I may or may not wait for it since I'll do a lot of traveling this year so I may mix my Canon lenses with Panasonic or latest Sony.
 
Last edited:
  • Like
Reactions: Phoenix 1000

mangobutter

EOS 80D
Dec 11, 2014
103
17
www.e46mango.com
Mirrorless, particularly EOSR/XT3 was a breath of fresh air compared to DSLR due to lenses being inherently better, sharper, smaller, and faster due to reduced flange distance. You realize how unnecessary the mirror box is once you actually switch. (I'm a long time FF DSLR owner longer than likely most of you on here). Used to be a major snob. Switched and saw the light. (hah hah)

Also no lens adjustments needed as there's no separation between the focus system and what the imaging sensor sees. All lenses are 100% accurate all the time on all modern mirrorless. If there's ever a misfocus it's cause of subject or camera movement. So no more microadjustments. Used to go crazy adjusting all my lenses, some majorly off. Spent HOURS calibrating. With mirrorless, no more. The mirror box is just antiquated and a thing of the past. That gives real limitations and challenges to lens designers and makes lenses unnecessarily large.

Also save time photographing as less need to chimp. The exposure in the viewfinder is what you get.

Now with all that said, I find with my XT3 and now EOSR, I don't even USE the viewfinder. Why use a 1" box with I can use a 4" box (screen) to compose my images? I simply look at the back of the screen and see everything in high res. There's no reason not to shoot like this with how fast and modern new cameras are. The only way I'd use the viewfinder is shooting in bright light with glare on the screen, or to get a bit of stability braced up against my face.

Otherwise holding my eyeball to something and squinting my other eye feels antiquated, pretentious, and unnecessary most of the time.

Just my personal take on it after being a DSLR snob for over a decade. At some point, the system is going to force you to switch to mirrorless. Just a matter of time.

Don't get me wrong I know DSLR has its advantages. And I know all of them. But mirrorless is just the way photography is going.
 

amorse

EOS 7D MK II
Jan 26, 2017
439
418
www.flickr.com
I can't see much of a creative reason for a 14-21mm f1.4. Lenses that wide don't have much depth of field even at f1.4. I certainly wouldn't need to go that fast on an ultra wide due to the shutter speed = focal length rule. So I wouldn't use one at a wedding. In fact my 16-35 f2.8 IIL works in similar light levels as my 35 f1.4L and 85 f1.2 IIL. So I can only imagine that it's for 2 specific users, rich astro guys and rich architectural guys.
I believe at 14mm and f/1.4, focusing 5m out would see everything from 2.4m to infinity in focus, so I would argue that for astro it would certainly have a place. If it had a filter thread (I really can't see that happening, but if) then I'd likely be looking at jumping into the RF mount and grabbing that, knowing full well that it's most direct comparable lenses are not at all cheap.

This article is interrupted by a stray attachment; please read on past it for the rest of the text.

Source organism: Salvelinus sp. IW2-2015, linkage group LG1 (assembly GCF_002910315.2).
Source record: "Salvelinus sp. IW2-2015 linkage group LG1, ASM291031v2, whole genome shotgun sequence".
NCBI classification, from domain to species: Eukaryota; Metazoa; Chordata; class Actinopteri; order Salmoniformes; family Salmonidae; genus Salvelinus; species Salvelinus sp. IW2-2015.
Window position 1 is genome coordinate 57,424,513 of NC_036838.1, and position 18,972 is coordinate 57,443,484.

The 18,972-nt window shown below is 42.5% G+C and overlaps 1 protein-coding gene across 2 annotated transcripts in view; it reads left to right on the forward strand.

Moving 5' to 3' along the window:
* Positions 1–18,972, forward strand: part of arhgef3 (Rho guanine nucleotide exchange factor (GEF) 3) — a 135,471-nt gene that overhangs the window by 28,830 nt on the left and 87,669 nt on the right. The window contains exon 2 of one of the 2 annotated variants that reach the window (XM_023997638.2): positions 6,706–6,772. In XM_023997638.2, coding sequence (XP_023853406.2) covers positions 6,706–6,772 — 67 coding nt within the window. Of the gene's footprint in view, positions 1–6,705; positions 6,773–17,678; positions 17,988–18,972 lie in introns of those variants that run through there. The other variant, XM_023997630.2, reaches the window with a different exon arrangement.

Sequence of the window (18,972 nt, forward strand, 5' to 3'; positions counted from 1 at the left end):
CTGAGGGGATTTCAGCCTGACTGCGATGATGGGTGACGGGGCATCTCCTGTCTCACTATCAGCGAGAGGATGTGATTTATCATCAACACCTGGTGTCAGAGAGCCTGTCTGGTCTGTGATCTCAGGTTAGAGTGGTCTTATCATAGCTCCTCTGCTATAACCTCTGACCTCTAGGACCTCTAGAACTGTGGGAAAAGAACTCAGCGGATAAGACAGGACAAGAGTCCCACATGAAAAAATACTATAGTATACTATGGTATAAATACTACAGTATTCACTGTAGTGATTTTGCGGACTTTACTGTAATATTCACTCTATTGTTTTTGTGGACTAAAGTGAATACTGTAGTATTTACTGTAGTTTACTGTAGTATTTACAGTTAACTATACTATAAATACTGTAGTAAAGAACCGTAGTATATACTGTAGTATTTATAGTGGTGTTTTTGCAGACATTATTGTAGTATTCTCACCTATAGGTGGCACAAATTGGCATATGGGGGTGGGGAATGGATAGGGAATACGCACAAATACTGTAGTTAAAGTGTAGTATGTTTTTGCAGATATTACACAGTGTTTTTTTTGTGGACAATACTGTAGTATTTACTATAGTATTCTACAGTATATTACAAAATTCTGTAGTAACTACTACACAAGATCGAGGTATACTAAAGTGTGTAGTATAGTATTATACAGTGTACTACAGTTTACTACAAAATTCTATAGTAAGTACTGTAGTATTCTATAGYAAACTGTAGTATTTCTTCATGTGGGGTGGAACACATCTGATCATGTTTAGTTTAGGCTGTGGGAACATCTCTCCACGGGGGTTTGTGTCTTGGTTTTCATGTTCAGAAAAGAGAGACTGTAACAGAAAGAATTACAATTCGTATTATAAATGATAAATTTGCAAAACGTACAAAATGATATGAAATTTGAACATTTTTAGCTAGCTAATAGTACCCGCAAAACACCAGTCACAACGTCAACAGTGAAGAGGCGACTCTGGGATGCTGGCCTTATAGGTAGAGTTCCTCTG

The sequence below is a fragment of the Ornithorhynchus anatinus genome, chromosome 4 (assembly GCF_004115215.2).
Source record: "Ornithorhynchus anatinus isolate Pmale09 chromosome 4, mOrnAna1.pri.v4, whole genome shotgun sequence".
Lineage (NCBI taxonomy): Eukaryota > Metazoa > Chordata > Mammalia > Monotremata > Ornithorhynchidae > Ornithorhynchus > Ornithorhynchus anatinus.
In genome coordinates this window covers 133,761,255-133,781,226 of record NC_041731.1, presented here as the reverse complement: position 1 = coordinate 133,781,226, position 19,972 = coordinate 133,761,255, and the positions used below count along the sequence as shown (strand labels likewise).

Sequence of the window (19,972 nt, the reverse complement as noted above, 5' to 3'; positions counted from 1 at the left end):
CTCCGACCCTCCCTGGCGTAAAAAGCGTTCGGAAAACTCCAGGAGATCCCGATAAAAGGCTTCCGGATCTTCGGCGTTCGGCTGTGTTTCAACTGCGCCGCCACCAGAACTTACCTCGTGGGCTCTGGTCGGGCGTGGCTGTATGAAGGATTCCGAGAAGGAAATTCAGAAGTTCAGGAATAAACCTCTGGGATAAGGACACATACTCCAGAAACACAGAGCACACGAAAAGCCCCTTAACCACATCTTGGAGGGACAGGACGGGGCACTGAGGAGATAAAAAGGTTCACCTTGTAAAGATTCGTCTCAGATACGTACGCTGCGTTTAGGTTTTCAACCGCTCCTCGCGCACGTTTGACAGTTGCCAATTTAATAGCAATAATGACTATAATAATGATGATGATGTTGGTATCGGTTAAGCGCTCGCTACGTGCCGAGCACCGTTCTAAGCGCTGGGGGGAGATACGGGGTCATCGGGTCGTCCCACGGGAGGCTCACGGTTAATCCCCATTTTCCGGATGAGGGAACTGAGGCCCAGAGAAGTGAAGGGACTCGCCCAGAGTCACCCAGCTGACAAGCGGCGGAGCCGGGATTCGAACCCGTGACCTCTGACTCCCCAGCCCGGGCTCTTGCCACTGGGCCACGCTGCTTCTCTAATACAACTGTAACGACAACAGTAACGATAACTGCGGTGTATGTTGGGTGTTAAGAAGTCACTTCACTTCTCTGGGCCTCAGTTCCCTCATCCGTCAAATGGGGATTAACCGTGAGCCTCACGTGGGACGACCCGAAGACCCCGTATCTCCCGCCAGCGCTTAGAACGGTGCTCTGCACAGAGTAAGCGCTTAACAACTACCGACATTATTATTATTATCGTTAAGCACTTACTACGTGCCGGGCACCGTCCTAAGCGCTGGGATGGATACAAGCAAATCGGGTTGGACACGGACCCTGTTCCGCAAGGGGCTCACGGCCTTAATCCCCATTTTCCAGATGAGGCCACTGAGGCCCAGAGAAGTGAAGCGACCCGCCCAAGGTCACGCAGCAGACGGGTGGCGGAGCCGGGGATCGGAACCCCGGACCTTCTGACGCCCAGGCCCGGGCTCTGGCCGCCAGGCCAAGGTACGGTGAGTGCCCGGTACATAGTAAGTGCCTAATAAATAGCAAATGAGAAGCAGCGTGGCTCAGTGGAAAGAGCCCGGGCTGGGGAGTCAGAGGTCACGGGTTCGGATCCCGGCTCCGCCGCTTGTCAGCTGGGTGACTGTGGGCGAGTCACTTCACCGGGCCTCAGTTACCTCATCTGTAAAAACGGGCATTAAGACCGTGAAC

That's the point though, I think Canon is showing these lenses as the advantage of the RF mount - you can create lenses that just aren't possible on some other mounts. No doubt they are low volume specialty lenses, but they do signal that the RF system has a future and a lot of opportunity for users to build a camera kit that isn't going to be available from competitors. I find that much more exciting than some of the other benefits/advantages of other systems. I can't wait to get some eyes on this thing, and I am pretty excited to see what else they have planned.
 

Phoenix 1000

I'm New Here
Jan 14, 2019
9
1
Mirrorless, particularly EOSR/XT3 was a breath of fresh air compared to DSLR due to lenses being inherently better, sharper, smaller, and faster due to reduced flange distance. You realize how unnecessary the mirror box is once you actually switch. (I'm a long time FF DSLR owner longer than likely most of you on here). Used to be a major snob. Switched and saw the light. (hah hah)

Also no lens adjustments needed as there's no separation between the focus system and what the imaging sensor sees. All lenses are 100% accurate all the time on all modern mirrorless. If there's ever a misfocus it's cause of subject or camera movement. So no more microadjustments. Used to go crazy adjusting all my lenses, some majorly off. Spent HOURS calibrating. With mirrorless, no more. The mirror box is just antiquated and a thing of the past. That gives real limitations and challenges to lens designers and makes lenses unnecessarily large.

Also save time photographing as less need to chimp. The exposure in the viewfinder is what you get.

Now with all that said, I find with my XT3 and now EOSR, I don't even USE the viewfinder. Why use a 1" box with I can use a 4" box (screen) to compose my images? I simply look at the back of the screen and see everything in high res. There's no reason not to shoot like this with how fast and modern new cameras are. The only way I'd use the viewfinder is shooting in bright light with glare on the screen, or to get a bit of stability braced up against my face.